The Role of Measurement Tools in Science

Physicist Ronald Walsworth on quantum mechanical transitions inside atoms, blue and red shift for GPS, and user-friendly precise systems

videos | March 12, 2014

What improvements in measurement technology have been done over the last 50 years? How do quantum physics and relativity help us to be more precise? What it can be applied to in our usual life? Senior Lecturer of Physics at Harvard University Ronald Walsworth speaks on understanding things at the quantum mechanical level.

Science advances with new concepts, new ideas, it also advances with new discoveries, requiring new data. And it usually requires advances in the ability of the tools, the measurement tools to be more sensitive and more precise. So, throughout the last century and before advances in measurement tools, in measurement precision have been a key to advances in science.

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Atomic clocks are our best tools that exist for measuring anything and that is time or the passage of time. There’s been tremendous improvement over the last 50 years in terms of our ability to measure the time. To put that in some perspective, that would be a clock whose time varies only by one second over the entire history of the Universe, 13.7 billion years.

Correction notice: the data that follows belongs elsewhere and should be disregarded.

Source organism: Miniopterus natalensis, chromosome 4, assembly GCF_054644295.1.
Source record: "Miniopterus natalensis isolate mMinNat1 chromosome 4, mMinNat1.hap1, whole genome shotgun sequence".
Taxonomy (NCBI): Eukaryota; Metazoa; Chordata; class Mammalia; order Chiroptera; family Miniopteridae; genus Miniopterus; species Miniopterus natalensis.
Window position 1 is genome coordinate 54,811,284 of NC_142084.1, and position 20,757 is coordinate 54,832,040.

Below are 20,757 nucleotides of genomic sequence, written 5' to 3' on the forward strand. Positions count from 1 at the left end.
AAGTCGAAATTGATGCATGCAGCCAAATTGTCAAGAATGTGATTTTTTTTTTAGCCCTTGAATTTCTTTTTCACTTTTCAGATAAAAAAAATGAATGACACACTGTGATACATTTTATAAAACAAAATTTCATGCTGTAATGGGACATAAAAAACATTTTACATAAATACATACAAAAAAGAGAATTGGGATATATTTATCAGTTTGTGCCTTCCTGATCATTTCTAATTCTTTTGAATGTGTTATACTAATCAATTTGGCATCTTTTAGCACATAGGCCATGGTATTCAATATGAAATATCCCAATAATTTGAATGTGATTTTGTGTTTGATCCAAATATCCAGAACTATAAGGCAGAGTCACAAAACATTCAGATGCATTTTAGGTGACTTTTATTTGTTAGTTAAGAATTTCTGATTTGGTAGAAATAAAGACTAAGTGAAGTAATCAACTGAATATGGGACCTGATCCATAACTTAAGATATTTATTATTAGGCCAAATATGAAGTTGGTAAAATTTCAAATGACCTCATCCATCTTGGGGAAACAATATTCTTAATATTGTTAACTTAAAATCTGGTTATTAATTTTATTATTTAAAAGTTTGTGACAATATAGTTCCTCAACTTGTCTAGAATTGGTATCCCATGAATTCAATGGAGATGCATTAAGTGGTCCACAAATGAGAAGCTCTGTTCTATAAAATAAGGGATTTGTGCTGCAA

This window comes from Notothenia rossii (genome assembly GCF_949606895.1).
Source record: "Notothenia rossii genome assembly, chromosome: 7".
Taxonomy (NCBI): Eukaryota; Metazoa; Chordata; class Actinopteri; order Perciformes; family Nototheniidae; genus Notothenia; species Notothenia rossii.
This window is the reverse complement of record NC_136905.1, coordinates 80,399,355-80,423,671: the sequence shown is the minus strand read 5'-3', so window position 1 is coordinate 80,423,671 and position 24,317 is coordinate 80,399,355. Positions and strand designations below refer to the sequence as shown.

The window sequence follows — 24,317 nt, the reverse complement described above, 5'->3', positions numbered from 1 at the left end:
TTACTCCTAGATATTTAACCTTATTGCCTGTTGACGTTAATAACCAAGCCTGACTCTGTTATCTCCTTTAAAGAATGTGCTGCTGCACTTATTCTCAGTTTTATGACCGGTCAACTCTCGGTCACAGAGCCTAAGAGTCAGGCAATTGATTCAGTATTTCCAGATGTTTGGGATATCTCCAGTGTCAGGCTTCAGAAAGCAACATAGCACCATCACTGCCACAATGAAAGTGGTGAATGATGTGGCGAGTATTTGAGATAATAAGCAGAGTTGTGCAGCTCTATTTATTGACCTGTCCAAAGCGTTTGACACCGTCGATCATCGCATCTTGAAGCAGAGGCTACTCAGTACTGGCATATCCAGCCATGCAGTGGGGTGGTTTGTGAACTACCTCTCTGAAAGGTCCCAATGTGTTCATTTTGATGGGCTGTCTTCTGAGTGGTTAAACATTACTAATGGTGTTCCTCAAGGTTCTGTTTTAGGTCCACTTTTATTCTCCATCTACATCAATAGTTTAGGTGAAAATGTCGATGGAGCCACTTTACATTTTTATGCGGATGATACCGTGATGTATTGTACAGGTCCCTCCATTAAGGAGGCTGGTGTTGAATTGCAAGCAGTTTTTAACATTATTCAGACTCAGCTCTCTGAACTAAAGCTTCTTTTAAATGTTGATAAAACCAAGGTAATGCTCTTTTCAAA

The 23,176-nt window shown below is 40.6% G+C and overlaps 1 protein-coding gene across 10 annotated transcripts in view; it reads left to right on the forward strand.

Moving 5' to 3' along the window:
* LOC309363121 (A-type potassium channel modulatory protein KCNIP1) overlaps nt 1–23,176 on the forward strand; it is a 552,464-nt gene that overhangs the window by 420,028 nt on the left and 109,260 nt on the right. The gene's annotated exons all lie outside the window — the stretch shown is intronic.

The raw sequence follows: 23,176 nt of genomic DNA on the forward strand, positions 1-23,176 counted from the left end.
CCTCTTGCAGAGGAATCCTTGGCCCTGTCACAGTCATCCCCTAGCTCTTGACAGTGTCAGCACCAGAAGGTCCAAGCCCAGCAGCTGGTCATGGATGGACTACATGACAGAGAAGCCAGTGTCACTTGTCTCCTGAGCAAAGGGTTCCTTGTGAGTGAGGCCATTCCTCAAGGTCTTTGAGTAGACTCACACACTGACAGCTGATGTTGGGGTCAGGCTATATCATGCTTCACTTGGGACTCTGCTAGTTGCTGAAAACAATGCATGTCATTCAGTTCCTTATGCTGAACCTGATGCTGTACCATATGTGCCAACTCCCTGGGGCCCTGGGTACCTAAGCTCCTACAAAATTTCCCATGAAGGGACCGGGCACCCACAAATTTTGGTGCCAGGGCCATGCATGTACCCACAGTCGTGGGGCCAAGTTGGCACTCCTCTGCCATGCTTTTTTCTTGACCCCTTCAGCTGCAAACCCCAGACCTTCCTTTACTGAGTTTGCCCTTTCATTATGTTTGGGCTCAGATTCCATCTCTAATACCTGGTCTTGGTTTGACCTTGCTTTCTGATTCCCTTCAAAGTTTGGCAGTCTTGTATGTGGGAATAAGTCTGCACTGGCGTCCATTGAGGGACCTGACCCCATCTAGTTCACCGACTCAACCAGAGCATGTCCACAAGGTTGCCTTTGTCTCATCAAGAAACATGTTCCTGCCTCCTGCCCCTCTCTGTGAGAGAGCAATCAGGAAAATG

Global Positioning System is a network of satellites, each containing an atomic clock, sending signals to the ground into various receivers on the ground, each one keeping time very accurately. You can calculate the motion, the speed of what you’re moving by the Doppler shift.

Senior Lecturer, Harvard University, Department of Physics, Senior Physicist, Smithsonian Astrophysical Observatory
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